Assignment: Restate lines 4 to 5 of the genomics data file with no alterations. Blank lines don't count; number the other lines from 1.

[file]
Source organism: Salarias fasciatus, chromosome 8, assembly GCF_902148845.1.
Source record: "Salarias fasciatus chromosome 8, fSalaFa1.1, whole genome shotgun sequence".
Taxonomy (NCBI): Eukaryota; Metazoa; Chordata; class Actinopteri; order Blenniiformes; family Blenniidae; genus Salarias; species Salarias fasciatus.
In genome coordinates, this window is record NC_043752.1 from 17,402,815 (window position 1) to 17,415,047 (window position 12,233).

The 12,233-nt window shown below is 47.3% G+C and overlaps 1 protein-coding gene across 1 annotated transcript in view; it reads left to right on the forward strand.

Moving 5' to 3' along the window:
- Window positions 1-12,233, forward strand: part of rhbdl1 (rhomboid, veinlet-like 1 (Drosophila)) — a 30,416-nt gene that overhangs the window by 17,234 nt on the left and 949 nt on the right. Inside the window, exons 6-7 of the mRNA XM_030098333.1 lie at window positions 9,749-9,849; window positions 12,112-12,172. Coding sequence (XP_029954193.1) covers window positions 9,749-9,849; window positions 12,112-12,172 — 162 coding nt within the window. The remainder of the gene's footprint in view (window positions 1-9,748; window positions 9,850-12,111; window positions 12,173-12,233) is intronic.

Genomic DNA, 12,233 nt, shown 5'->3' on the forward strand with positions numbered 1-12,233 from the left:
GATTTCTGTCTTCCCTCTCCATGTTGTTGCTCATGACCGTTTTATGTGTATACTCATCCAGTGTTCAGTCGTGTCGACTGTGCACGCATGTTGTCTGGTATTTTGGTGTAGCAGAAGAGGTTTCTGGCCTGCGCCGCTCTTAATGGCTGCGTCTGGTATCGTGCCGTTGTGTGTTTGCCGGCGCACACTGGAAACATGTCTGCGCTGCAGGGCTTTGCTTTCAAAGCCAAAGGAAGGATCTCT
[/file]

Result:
In genome coordinates, this window is record NC_043752.1 from 17,402,815 (window position 1) to 17,415,047 (window position 12,233).

The 12,233-nt window shown below is 47.3% G+C and overlaps 1 protein-coding gene across 1 annotated transcript in view; it reads left to right on the forward strand.